What do you do when you see a dear friend headed for certain disaster? It’s a tough situation, trying to balance your concern for someone you love while still giving the friend his or her space.
Heck, I’ve been in that spot myself. What did I do? I wrote a thinly-disguised HuffPost article about it, that’s what I did. He got married anyway, and I think we’re still friends. But I digress. Here’s a great letter illustrating that point:
Hi Dr. Ali,
I am a big fan of your book and have recommended it to several of my friends. I had a question and was hoping to get your advice. One of my closest friends has been seeing someone who I feel he is a giant screaming neon red flag.
I’ve tried to talk to her about it, but she’s convinced he will change for her. He’s in his early thirties and has cheated on every relationship he has ever had. His marriage wasn’t going well and he started a relationship with his second girlfriend while still married. His ex before my friend apparently started dating him when he was still closing the book on the second girlfriend and my friend started seeing him while he was still dating the third girlfriend because he said things weren’t going well.
They didn’t officially start a relationship until she moved out (yes- he never ended the relationship, she did). They’ve been together for a little under two years with large periods of him being away for work for months at time in between and they just got engaged. They plan to get married in two months.
I am afraid she will be badly hurt in this process. I understand people have to make their own mistakes but am I misled? Is there a plausible explanation for his behavior? Or is his behavior a sign of a much bigger issue, and she needs to run away hard and fast? Thank you so much, Rhiannon
Wow, that’s a helluva story. Thanks for sharing.
Sounds like your friend is setting herself up for a high-speed crash into a wall. This is the most troubling sentence in the letter:
“I’ve tried to talk to her about it, but she’s convinced he will change for her.”
Yipes. The probability of this boy changing his behavior and suddenly becoming an obedient boyfriend who’s not interesting in fooling around with other women is not 50%. It’s not 10%. It’s not even 1%. It is precisely ZERO.
Which means that, if what you say is true, there is a 100% likelihood that he’s going to cheat on her. And that, once they’re married, he’s going to get antsy again and leave the marriage. This dog ain’t learning new tricks; the old tricks are plenty sufficient.
In general, the idea that someone is going to change when in a relationship with you is a dangerous mixture of fantasy, naivete and blind egotism. Some woman out there volunteered to be Charlie Sheen’s 4001st girlfriend, thinking, “Oh, the other 4000 women were fools. I’m going to be the one who changes him with my loooove.” No, honey. You’re just fool #4001.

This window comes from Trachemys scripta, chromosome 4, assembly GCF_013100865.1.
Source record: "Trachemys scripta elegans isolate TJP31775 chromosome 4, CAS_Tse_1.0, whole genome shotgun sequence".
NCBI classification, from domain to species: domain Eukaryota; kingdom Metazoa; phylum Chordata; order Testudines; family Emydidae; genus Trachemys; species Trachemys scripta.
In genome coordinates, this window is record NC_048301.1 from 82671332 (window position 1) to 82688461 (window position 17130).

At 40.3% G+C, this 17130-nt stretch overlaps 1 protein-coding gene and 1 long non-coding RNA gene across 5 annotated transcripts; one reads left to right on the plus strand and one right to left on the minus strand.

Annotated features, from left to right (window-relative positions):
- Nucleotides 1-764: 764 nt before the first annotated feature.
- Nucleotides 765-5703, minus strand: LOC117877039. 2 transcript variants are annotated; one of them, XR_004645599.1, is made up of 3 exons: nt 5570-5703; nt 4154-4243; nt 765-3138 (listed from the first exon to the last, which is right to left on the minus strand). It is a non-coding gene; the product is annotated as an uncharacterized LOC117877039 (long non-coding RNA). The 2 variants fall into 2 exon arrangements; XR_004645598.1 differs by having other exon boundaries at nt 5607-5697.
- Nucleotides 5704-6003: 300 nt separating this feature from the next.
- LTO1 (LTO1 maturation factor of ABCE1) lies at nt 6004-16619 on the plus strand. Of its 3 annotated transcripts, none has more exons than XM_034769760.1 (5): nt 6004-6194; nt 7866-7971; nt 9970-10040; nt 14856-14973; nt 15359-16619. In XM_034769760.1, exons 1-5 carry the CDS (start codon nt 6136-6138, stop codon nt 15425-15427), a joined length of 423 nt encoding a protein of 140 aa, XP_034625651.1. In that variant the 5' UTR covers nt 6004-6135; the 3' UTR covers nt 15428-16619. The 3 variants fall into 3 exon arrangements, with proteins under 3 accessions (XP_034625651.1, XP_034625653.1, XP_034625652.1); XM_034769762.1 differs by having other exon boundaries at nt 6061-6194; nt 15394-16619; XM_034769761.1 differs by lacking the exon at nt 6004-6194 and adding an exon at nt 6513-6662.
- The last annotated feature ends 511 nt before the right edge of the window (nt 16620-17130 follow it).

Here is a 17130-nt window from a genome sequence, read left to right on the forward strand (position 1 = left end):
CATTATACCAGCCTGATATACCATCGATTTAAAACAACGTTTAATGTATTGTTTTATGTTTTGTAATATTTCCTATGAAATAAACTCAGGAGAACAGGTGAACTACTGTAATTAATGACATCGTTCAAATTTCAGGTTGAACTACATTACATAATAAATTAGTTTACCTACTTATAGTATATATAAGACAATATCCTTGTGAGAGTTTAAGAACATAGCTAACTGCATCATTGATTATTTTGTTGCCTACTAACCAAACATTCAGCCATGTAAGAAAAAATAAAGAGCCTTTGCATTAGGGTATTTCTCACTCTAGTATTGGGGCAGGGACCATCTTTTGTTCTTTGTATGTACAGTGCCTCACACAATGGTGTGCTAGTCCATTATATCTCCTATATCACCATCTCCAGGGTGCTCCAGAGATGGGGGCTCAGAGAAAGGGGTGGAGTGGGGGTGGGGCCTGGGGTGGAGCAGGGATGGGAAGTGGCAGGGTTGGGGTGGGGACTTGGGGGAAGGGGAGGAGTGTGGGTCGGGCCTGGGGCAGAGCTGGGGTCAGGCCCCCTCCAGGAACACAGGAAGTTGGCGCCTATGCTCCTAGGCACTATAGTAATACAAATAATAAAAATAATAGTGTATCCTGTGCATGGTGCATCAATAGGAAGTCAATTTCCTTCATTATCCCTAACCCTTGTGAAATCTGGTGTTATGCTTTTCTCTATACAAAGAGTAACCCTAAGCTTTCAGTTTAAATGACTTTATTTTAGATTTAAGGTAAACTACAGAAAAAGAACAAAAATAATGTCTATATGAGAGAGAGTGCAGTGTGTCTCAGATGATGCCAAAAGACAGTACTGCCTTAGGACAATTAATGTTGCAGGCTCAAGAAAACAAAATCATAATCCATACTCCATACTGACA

I know it’s hard for people to change behavior because I professionally help them change. So even when they’re super-determined to make a change — to the point of being willing to pay big bucks for it — it’s still hard to do. With this philandering fellow you’re describing, there is zero hope.
For the other ladies who are reading, the message is this: go for the guy who’s already a good fit for you.
As for what you can do — well, these situations are tough, because in the end, there’s not a whole lot you can do. People have to live out their own fates and learn through their own mistakes. That said, this is your friend, and if she were cutting her wrists or unknowingly eating rotten shark flesh, you’d stop her. This isn’t so far off.
Remember, talking sense to her is not going to work that well. That’s going to hit her at the level of the cerebral cortex, and that logical part of her brain went on vacation long ago when she met this guy. Right now, she’s operating at the level of the emotional brain, the limbic system. So you need to hit her with some powerful emotion. Here are some suggestions:
- Assemble a panel of friends under the guise of a dinner outing or something. Have every one of them tell her, in no uncertain terms, what they think about this guy. Preferably, there will be people in the audience who went through a similar experience and lived to tell. Drama is good.
- Dig up the exes and have them talk to your friend or write a note to her.
- Dig up incontrovertible evidence that he’s cheating right now, since there’s a very high probability that he’s been doing it all along. This could be a good wake-up call.
- This one worked for me once: Take her on a mental preview of her marriage. She wants to have kids, right? Now have her imagine the little kids going through all the pain of this guy’s cheating ways: “Mommy, why isn’t daddy home? Was that other lady that he was kissing my aunt?” And when the time of the inevitable divorce comes: “Is daddy leaving us because of something I did?” For extra impact, fast-forward to when the daughters are grown up and going through the pain of dating unfaithful men themselves: “Well, we watched you do it, Mom. That’s how we learned.”
In the meantime, if you’re worried that this guy might be dangerous, read up on The Sociopath Next Door and The Sociopath Test and see if he fits the bill. If he does, it’s a much bigger red flag than you think. In any case, if you do something instead of nothing, at the very least you can rest easy knowing that you’ve done your part.
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